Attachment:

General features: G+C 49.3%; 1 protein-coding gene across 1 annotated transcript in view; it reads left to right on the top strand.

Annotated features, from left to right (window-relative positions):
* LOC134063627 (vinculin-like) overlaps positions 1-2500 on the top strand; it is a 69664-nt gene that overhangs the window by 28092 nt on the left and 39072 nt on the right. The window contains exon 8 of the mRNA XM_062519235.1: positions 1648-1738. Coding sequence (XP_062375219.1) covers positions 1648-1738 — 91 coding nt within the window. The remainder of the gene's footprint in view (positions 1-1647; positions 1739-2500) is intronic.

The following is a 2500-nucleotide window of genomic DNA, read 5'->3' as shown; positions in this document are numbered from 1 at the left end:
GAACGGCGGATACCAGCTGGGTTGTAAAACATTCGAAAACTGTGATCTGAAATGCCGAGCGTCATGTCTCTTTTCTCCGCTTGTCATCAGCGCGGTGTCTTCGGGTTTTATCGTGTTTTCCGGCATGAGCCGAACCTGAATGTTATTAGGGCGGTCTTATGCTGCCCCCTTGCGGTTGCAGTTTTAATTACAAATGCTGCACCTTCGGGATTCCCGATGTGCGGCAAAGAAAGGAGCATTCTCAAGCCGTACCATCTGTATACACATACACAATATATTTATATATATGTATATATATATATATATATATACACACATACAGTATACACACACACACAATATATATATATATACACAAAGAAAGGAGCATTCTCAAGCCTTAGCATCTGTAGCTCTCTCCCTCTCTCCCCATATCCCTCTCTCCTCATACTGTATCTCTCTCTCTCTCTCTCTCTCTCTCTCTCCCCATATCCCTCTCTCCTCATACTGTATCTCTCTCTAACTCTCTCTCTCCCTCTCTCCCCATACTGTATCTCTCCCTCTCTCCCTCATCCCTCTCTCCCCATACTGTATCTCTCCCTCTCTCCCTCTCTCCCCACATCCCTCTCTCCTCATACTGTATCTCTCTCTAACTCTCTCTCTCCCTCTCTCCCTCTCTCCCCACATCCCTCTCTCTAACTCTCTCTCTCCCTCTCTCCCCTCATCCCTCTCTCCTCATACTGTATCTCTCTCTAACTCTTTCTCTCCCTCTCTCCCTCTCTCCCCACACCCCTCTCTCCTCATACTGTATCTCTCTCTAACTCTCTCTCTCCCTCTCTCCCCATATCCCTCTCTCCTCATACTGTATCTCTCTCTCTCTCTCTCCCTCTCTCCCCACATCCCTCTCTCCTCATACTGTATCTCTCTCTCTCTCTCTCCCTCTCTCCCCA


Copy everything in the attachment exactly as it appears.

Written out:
General features: G+C 49.3%; 1 protein-coding gene across 1 annotated transcript in view; it reads left to right on the top strand.

Annotated features, from left to right (window-relative positions):
* LOC134063627 (vinculin-like) overlaps positions 1-2500 on the top strand; it is a 69664-nt gene that overhangs the window by 28092 nt on the left and 39072 nt on the right. The window contains exon 8 of the mRNA XM_062519235.1: positions 1648-1738. Coding sequence (XP_062375219.1) covers positions 1648-1738 — 91 coding nt within the window. The remainder of the gene's footprint in view (positions 1-1647; positions 1739-2500) is intronic.

The following is a 2500-nucleotide window of genomic DNA, read 5'->3' as shown; positions in this document are numbered from 1 at the left end:
GAACGGCGGATACCAGCTGGGTTGTAAAACATTCGAAAACTGTGATCTGAAATGCCGAGCGTCATGTCTCTTTTCTCCGCTTGTCATCAGCGCGGTGTCTTCGGGTTTTATCGTGTTTTCCGGCATGAGCCGAACCTGAATGTTATTAGGGCGGTCTTATGCTGCCCCCTTGCGGTTGCAGTTTTAATTACAAATGCTGCACCTTCGGGATTCCCGATGTGCGGCAAAGAAAGGAGCATTCTCAAGCCGTACCATCTGTATACACATACACAATATATTTATATATATGTATATATATATATATATATATACACACATACAGTATACACACACACACAATATATATATATATACACAAAGAAAGGAGCATTCTCAAGCCTTAGCATCTGTAGCTCTCTCCCTCTCTCCCCATATCCCTCTCTCCTCATACTGTATCTCTCTCTCTCTCTCTCTCTCTCTCTCTCCCCATATCCCTCTCTCCTCATACTGTATCTCTCTCTAACTCTCTCTCTCCCTCTCTCCCCATACTGTATCTCTCCCTCTCTCCCTCATCCCTCTCTCCCCATACTGTATCTCTCCCTCTCTCCCTCTCTCCCCACATCCCTCTCTCCTCATACTGTATCTCTCTCTAACTCTCTCTCTCCCTCTCTCCCTCTCTCCCCACATCCCTCTCTCTAACTCTCTCTCTCCCTCTCTCCCCTCATCCCTCTCTCCTCATACTGTATCTCTCTCTAACTCTTTCTCTCCCTCTCTCCCTCTCTCCCCACACCCCTCTCTCCTCATACTGTATCTCTCTCTAACTCTCTCTCTCCCTCTCTCCCCATATCCCTCTCTCCTCATACTGTATCTCTCTCTCTCTCTCTCCCTCTCTCCCCACATCCCTCTCTCCTCATACTGTATCTCTCTCTCTCTCTCTCCCTCTCTCCCCA